Myanmar Military Govt Files Cases Against Daw Aung San Suu Kyi, President
The Irrawaddy Wed, February 3, 2021
Myanmar President U Win Myint (center left) and State Counselor Daw Aung San Suu Kyi (center right). / President’s Office
YANGON—The military regime sued Myanmar President U Win Myint and State Counselor Daw Aung San Suu Kyi under the Export and Import Law and the Natural Disaster Management Law respectively on Wednesday, two days after their detention following a coup.
The duo were remanded in custody (from Feb. 1-15) by the Dekkhina District Court in Naypyitaw for further investigation—a move to legalize the detentions of the two leaders, who have been in custody since Monday morning.
According to the remand request letter submitted by police, the president was sued under Article 25 of the Natural Disaster Management Law for breaching campaign guidelines and COVID-19 restrictions set by the country’s health ministry.
According to the police statement, the 70-year-old president is accused of violating the restrictions by “greeting a National League for Democracy campaign rally with his wife and daughter at the gate of his presidential residence in September.”The statement claimed that the rally was attended by around 760 people. Even though the ministry set a maximum attendance of 50 people for political campaign events amid COVID-19, other political parties staged mass rallies as well.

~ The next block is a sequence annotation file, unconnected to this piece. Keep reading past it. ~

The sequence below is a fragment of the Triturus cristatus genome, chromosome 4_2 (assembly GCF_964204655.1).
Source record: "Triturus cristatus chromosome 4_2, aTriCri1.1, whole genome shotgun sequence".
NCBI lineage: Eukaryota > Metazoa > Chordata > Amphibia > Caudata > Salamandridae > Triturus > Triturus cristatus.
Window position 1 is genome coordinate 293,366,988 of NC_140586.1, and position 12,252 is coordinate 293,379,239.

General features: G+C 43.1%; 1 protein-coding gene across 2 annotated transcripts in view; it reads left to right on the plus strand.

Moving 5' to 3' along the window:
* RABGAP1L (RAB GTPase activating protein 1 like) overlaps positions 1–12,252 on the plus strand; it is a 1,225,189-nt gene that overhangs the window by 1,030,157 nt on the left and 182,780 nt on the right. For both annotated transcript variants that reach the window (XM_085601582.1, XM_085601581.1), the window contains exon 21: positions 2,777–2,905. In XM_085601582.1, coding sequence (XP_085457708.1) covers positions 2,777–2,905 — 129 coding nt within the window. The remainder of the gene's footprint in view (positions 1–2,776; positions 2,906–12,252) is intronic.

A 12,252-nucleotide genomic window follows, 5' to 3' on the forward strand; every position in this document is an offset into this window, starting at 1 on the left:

If found guilty, the president would face a maximum three-year prison sentence.
Meanwhile, Daw Aung San Suu Kyi, who has been in custody since 7.00 a.m. on Monday, is accused of “illegal importing and using of radio transmitting and receiving equipment” at her residence in Naypyitaw. The devices are widely available on the market in Myanmar.
The police said nine ICOMs used by Daw Aung San Suu Kyi’s security team were found during a search by a team from the Commander in Chief’s Office (Army) on Monday morning.
She is accused of breaching the Export and Import Law, which bans the importing of restricted items without permission.
If found guilty, the 75-year-old would face three years’ imprisonment.
It is not clear from the remand order whether the President and State Counselor are being held in jails or are under house arrest.
Following the lawsuits on Wednesday, Malaysian MP Charles Santiago, chair of ASEAN Parliamentarians for Human Rights (APHR), described the charges as “ludicrous”. He called the action “an absurd move by the junta to try to legitimize their illegal power grab from Myanmar’s democratically-elected government”, referring to the NLD’s landslide victory in November’s election.
“We have been here before. ASEAN and the international community all know where this is likely to head: back to a ruthless military dictatorship. They must respond urgently and comprehensively to secure the release of Aung San Suu Kyi and all other political prisoners and help restore democracy,” he said.